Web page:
Trust relationships in health information systems may operate one-on-one, locally to a specific organization, or across institutional boundaries. The trustor to trustee relationship may involve any combination of individuals, organizations, institutions, or systems. Examples include the doctor-patient relationship, the relationship between consumers and an organization such as Kaiser Permanente or a local research university, and the relationships defined by agreements between health care providers and public health departments to report certain types of data and information. In advancing a vision for health information infrastructure in the United States, the Institute of Medicine describes the importance of a strong “fabric of trust” between stakeholders [5], including the general public, to assure the good intentions of data sharing for individuals, organizations, and institutions in providing health care services and conducting research. Most studies of trust in the health care context have evaluated the doctor-patient relationship. Relatively few have examined public perspectives of the system as a whole as the boundaries between research and practice become more fluid.

Empirical studies generally define trust as a cognitive expectation or willingness to impart authority and accept vulnerability to another in the fulfillment of a given set of tasks. A number of factors can influence the capacity and inclination to trust including the trustor’s past experience or willingness to trust on the one hand, and the trustee’s competency, reliability, reputation, honesty, or interestedness in the trusted relationship on the other. The trustor or trustee can be an individual, organization, or institution; the consequence of a trustee betraying confidence can mean revealing information to the wrong person, financial waste, or endangering lives [11]. Mediators and moderators of trust include characteristics of the relationship between trustor, trustee, and the context influencing the expectations and willingness to accept vulnerability [17,18,19,20,21,22,23]. In the present analysis, we focus on characteristics of the trustor that would influence their trust in an expanding health information system, which would underlie advances in personalized medicine.

1.1. Conceptual Model

To guide our investigation of the factors underlying the public’s trust in health information systems we created a conceptual model (Figure 1) representing six arenas anticipated to influence System Trust. Briefly, this model extends current research (reviewed below) on trust in the health system by measuring trust at the individual and system levels, examining four key dimensions of trust: Fidelity, competency, integrity, and global trust. It evaluates the relationship between trust in the health system and: (1) knowledge of health information sharing; (2) experience with the health system; (3) attitudes and beliefs about privacy; (4) expectations of benefit; (5) psychosocial factors; and (6) demographic characteristics.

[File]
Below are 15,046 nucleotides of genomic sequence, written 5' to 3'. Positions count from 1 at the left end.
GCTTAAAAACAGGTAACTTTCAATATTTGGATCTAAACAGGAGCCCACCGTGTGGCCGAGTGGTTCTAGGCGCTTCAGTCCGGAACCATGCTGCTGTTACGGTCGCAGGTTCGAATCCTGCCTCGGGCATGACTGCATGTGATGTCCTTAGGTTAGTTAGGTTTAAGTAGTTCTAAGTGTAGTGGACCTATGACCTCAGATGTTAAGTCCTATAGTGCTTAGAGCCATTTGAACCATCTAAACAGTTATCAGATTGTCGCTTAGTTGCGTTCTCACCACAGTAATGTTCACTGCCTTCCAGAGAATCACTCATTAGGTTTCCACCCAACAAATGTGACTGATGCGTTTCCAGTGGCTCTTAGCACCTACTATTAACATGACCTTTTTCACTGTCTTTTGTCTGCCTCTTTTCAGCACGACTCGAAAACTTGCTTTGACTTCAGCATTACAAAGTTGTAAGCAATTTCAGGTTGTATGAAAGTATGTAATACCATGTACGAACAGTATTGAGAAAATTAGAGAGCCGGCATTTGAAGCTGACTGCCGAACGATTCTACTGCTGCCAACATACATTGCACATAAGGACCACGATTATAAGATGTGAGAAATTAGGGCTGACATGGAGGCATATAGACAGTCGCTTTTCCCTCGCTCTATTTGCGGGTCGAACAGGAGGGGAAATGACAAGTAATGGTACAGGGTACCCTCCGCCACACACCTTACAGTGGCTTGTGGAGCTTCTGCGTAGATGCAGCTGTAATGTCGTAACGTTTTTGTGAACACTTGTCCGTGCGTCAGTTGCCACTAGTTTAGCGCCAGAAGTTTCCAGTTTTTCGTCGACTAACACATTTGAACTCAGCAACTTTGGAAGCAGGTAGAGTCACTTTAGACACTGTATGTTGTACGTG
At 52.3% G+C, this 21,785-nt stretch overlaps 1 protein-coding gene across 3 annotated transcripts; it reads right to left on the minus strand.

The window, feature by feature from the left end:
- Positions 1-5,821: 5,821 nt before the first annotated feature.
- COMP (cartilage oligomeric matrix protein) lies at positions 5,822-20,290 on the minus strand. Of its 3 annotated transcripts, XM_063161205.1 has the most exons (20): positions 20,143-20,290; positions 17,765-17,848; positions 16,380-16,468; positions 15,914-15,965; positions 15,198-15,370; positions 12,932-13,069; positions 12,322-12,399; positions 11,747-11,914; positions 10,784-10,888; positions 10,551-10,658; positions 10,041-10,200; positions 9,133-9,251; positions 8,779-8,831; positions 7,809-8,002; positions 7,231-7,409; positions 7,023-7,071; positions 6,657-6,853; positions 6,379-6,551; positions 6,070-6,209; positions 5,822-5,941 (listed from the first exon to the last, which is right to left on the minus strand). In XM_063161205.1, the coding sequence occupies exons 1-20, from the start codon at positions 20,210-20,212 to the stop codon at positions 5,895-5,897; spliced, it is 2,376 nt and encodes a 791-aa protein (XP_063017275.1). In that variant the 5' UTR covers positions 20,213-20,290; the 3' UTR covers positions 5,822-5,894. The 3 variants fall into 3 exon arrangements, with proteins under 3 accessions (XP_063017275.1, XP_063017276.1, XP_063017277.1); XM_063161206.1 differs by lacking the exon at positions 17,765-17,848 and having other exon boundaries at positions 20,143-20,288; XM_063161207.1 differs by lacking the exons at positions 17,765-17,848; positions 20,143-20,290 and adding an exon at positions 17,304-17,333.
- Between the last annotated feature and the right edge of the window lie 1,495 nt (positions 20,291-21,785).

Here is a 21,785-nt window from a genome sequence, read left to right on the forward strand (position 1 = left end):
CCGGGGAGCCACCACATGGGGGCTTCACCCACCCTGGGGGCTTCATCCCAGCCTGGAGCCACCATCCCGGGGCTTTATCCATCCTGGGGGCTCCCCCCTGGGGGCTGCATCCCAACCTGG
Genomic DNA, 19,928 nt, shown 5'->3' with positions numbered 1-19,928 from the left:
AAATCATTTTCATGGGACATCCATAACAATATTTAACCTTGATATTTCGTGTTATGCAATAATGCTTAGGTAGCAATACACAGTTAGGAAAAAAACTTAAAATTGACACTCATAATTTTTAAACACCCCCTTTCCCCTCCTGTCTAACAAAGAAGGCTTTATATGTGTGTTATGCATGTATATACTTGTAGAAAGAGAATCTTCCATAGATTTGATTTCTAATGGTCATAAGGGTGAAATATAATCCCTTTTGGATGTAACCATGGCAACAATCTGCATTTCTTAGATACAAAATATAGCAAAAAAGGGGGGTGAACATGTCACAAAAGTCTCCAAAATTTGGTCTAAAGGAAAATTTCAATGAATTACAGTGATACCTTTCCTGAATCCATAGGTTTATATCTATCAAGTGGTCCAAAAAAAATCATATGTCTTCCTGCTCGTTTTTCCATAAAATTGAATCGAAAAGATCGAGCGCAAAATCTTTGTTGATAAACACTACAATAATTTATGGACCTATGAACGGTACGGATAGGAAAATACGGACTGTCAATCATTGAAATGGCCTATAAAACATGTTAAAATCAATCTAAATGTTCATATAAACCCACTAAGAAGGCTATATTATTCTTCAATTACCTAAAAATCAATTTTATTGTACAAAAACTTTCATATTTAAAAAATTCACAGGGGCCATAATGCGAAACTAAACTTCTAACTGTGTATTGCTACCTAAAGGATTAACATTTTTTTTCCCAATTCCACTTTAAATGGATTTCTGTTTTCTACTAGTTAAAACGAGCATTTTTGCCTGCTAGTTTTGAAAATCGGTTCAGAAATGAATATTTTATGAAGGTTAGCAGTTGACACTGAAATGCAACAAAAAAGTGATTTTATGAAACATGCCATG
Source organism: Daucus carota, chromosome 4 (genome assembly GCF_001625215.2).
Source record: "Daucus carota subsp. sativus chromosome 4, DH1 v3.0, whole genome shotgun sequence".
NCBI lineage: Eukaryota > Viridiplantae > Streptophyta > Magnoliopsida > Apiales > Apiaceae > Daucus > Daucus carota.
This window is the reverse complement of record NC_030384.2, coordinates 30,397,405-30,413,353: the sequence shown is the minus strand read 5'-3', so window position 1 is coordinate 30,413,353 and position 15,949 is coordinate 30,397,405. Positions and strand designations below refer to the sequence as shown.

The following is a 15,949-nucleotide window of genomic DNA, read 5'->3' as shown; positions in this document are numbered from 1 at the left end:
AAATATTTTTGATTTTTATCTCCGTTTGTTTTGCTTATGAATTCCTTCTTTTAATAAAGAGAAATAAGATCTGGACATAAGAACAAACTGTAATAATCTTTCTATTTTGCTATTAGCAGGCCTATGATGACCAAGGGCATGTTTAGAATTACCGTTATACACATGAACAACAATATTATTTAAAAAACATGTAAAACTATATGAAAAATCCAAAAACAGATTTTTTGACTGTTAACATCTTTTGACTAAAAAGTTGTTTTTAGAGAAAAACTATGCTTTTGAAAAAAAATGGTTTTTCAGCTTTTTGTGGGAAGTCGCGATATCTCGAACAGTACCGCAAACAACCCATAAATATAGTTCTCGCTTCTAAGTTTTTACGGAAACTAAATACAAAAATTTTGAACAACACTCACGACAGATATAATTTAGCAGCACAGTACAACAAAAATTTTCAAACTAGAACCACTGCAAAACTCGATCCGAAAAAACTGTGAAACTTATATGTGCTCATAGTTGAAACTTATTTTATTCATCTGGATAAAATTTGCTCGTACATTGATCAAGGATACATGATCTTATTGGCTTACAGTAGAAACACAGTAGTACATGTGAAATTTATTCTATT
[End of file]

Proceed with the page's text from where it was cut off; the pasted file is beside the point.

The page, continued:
1.2. System Trust and Its Dimensions

Surveys of trust in the health system encompass several dimensions most frequently including: Communication, honesty, confidence, competence, fidelity, system trust, confidentiality and fairness [24]. Hall et al. developed the Wake Forest Scale that has been applied to a number of relevant dimensions of the health system at large including trust in physicians [18,25], the medical profession [26], and insurance companies [27]. Other scales of trust in the health setting, organizations, and technology use dimensions that are consistent with the Wake Forest Scales (See e.g., LaVeist et al. on race, trust, and health [28]; McKnight, Choudhury, and Kacmar on technology [29]; and Siegrist on GMOs [30]). Our study focuses on fidelity, integrity, competency, and global trust dimensions as critical aspects of trust in information sharing necessary to implementing and scaling personalized medicine to large populations. Specifically, fidelity captures attitudes about the benevolence of the health system, i.e., the ability of the system to prioritize the needs and interests of the public [31]. Integrity, defined as honesty, captures confidence in upholding the principles of non-deception. Competency refers to the ability and expertise to minimize errors and achieve goals. Global trust is an integrative concept that captures an individual’s general perception of trustworthiness. It is meant to capture aspects of trust for which a rational basis is not necessary [18].

Figure 1. Conceptual Model.
Figure 1. Conceptual Model.
Jpm 05 00003 g001 1024

1.3. Knowledge of Health Information Sharing

Research on the public understanding of science has used qualitative and quantitative methods to evaluate the question of whether the lack of support for science is simply a question of a knowledge deficit. Evans and Durant showed that more knowledgeable individuals were more likely to support general science research, but were less likely to support controversial scientific endeavors such as human embryology [32], suggesting that science is not to be given a carte blanche in determining the limits of acceptable fields of investigation. Bruce Wynne’s study of Cumbrian sheep farmers strongly suggested that increased knowledge among the “lay” public does not necessarily translate into increased trust in the “expert” [33,34,35]. In expanding the networks for health information, public engagement is identified as the key mechanism for building trust and acceptance, often under the assumption that this interactional form can overcome “knowledge deficits”. In short, “It is assumed that more or better knowledge or improved communication will enhance receptivity to innovations” [36]. These studies exemplify research that shows that knowledge impacts support for science, sometimes positively and sometimes negatively. To this end, our study looks to see whether knowledge impacts trust in data sharing and if so, whether or not it increases support. We developed a set of fact-based questions to measure an individual’s knowledge about current, common policies and practices for data sharing among health care providers, insurers, researchers, and public health.